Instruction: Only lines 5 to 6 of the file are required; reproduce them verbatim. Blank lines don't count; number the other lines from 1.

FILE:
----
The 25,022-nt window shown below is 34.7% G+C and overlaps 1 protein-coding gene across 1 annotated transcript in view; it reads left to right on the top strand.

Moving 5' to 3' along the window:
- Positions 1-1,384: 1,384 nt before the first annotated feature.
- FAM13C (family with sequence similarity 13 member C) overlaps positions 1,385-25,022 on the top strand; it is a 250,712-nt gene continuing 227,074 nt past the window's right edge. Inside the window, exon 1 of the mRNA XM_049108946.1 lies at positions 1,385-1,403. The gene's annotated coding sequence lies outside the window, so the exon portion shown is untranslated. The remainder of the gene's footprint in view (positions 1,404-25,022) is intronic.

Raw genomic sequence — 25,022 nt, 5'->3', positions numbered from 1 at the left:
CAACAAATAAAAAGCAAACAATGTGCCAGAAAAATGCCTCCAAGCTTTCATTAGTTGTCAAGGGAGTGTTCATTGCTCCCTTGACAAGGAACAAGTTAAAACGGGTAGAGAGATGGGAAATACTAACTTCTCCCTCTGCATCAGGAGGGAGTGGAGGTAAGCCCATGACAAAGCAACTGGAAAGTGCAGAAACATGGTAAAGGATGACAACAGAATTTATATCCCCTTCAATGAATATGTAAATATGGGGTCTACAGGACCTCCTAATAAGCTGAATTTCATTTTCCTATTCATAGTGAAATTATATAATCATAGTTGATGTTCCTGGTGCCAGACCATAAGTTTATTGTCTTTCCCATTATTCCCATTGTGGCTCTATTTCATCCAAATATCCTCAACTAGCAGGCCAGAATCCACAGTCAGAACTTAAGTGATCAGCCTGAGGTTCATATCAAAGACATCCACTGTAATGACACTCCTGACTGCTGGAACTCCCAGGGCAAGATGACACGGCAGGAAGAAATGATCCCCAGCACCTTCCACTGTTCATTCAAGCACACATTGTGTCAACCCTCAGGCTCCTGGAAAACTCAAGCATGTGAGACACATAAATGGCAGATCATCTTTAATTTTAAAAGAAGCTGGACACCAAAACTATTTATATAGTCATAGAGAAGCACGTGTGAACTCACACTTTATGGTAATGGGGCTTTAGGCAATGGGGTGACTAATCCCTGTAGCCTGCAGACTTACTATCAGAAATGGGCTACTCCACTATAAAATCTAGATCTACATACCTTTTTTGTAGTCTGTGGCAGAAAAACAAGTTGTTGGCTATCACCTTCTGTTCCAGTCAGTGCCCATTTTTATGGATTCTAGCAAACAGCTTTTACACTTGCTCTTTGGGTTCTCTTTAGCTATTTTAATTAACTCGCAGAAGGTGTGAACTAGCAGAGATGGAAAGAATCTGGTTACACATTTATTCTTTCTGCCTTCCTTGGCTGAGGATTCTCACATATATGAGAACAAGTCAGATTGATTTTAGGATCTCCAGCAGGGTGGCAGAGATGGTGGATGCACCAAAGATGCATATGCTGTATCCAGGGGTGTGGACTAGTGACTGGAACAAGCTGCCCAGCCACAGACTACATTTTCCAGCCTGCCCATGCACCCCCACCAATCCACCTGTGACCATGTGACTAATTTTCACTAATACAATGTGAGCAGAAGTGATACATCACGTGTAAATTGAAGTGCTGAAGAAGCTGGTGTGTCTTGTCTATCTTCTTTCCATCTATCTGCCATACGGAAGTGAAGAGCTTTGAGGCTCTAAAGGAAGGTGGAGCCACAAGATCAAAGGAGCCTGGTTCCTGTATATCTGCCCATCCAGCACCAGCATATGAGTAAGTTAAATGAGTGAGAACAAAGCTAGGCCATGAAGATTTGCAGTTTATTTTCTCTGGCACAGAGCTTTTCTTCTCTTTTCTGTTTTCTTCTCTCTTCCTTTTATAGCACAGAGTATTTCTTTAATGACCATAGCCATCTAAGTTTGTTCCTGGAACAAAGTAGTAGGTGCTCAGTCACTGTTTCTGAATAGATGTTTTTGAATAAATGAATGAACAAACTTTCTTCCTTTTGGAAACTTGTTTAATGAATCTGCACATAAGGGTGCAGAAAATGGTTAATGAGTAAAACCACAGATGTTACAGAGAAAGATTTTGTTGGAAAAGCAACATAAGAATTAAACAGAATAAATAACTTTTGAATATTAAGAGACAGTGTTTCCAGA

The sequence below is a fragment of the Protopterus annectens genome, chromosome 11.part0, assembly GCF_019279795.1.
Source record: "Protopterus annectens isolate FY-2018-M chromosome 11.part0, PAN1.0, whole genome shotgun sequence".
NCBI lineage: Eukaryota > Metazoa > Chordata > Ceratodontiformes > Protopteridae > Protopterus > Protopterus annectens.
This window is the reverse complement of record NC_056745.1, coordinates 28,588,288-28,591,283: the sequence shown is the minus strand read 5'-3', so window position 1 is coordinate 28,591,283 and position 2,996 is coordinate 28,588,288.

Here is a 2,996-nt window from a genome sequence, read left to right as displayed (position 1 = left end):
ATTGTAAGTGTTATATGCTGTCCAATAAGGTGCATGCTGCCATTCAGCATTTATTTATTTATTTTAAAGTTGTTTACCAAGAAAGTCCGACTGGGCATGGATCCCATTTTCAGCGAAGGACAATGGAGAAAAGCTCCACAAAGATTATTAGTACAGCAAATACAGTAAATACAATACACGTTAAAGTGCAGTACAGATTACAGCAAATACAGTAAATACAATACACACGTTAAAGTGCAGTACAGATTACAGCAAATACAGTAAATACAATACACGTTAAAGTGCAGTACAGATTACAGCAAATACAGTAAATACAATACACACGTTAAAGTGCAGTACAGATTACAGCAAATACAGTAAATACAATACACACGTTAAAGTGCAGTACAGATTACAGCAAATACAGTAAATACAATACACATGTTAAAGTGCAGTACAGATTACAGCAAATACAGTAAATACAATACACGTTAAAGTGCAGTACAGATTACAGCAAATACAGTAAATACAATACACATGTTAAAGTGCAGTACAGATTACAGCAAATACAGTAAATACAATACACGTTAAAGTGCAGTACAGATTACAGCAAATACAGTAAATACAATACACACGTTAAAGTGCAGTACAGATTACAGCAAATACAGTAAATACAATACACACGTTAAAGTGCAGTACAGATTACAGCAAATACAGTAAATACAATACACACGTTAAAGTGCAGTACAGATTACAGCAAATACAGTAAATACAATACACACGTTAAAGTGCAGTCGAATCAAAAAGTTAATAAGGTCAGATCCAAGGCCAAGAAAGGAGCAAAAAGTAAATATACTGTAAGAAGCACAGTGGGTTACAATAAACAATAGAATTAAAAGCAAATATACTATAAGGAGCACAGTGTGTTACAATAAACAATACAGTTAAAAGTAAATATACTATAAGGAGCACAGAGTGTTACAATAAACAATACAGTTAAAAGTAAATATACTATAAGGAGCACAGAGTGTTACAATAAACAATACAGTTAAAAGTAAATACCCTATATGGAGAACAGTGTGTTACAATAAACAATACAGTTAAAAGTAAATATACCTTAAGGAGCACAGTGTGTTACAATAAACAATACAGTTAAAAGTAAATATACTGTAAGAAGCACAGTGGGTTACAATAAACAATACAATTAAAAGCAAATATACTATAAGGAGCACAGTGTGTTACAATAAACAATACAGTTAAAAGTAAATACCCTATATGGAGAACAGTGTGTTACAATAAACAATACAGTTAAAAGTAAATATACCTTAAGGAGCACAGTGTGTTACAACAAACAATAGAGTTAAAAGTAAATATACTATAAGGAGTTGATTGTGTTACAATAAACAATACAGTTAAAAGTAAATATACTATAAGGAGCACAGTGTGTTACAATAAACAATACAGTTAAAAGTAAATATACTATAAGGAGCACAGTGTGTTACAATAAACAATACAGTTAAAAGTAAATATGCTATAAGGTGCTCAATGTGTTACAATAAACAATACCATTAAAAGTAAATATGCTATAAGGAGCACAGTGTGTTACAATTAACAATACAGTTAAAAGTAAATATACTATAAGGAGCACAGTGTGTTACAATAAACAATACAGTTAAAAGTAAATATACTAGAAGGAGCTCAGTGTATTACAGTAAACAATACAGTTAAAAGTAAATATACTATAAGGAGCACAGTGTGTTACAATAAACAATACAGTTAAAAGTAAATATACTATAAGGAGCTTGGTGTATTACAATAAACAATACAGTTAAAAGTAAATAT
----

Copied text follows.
Raw genomic sequence — 25,022 nt, 5'->3', positions numbered from 1 at the left:
CAACAAATAAAAAGCAAACAATGTGCCAGAAAAATGCCTCCAAGCTTTCATTAGTTGTCAAGGGAGTGTTCATTGCTCCCTTGACAAGGAACAAGTTAAAACGGGTAGAGAGATGGGAAATACTAACTTCTCCCTCTGCATCAGGAGGGAGTGGAGGTAAGCCCATGACAAAGCAACTGGAAAGTGCAGAAACATGGTAAAGGATGACAACAGAATTTATATCCCCTTCAATGAATATGTAAATATGGGGTCTACAGGACCTCCTAATAAGCTGAATTTCATTTTCCTATTCATAGTGAAATTATATAATCATAGTTGATGTTCCTGGTGCCAGACCATAAGTTTATTGTCTTTCCCATTATTCCCATTGTGGCTCTATTTCATCCAAATATCCTCAACTAGCAGGCCAGAATCCACAGTCAGAACTTAAGTGATCAGCCTGAGGTTCATATCAAAGACATCCACTGTAATGACACTCCTGACTGCTGGAACTCCCAGGGCAAGATGACACGGCAGGAAGAAATGATCCCCAGCACCTTCCACTGTTCATTCAAGCACACATTGTGTCAACCCTCAGGCTCCTGGAAAACTCAAGCATGTGAGACACATAAATGGCAGATCATCTTTAATTTTAAAAGAAGCTGGACACCAAAACTATTTATATAGTCATAGAGAAGCACGTGTGAACTCACACTTTATGGTAATGGGGCTTTAGGCAATGGGGTGACTAATCCCTGTAGCCTGCAGACTTACTATCAGAAATGGGCTACTCCACTATAAAATCTAGATCTACATACCTTTTTTGTAGTCTGTGGCAGAAAAACAAGTTGTTGGCTATCACCTTCTGTTCCAGTCAGTGCCCATTTTTATGGATTCTAGCAAACAGCTTTTACACTTGCTCTTTGGGTTCTCTTTAGCTATTTTAATTAACTCGCAGAAGGTGTGAACTAGCAGAGATGGAAAGAATCTGGTTACACATTTATTCTTTCTGCCTTCCTTGGCTGAGGATTCTCACATATATGAGAACAAGTCAGATTGATTTTAGGATCTCCAGCAGGGTGGCAGAGATGGTGGATGCACCAAAGATGCATATGCTGTATCCAGGGGTGTGGACTAGTGACTGGAACAAGCTGCCCAGCCACAGACTACATTTTCCAGCCTGCCCATGCACCCCCACCAATCCACCTGTGACCATGTGACTAATTTTCACTAATACAATGTGAGCAGAAGTGATACATCACGTGTAAATTGAAGTGCTGAAGAAGCTGGTGTGTCTTGTCTATCTTCTTTCCATCTATCTGCCATACGGAAGTGAAGAGCTTTGAGGCTCTAAAGGAAGGTGGAGCCACAAGATCAAAGGAGCCTGGTTCCTGTATATCTGCCCATCCAGCACCAGCATATGAGTAAGTTAAATGAGTGAGAACAAAGCTAGGCCATGAAGATTTGCAGTTTATTTTCTCTGGCACAGAGCTTTTCTTCTCTTTTCTGTTTTCTTCTCTCTTCCTTTTATAGCACAGAGTATTTCTTTAATGACCATAGCCATCTAAGTTTGTTCCTGGAACAAAGTAGTAGGTGCTCAGTCACTGTTTCTGAATAGATGTTTTTGAATAAATGAATGAACAAACTTTCTTCCTTTTGGAAACTTGTTTAATGAATCTGCACATAAGGGTGCAGAAAATGGTTAATGAGTAAAACCACAGATGTTACAGAGAAAGATTTTGTTGGAAAAGCAACATAAGAATTAAACAGAATAAATAACTTTTGAATATTAAGAGACAGTGTTTCCAGA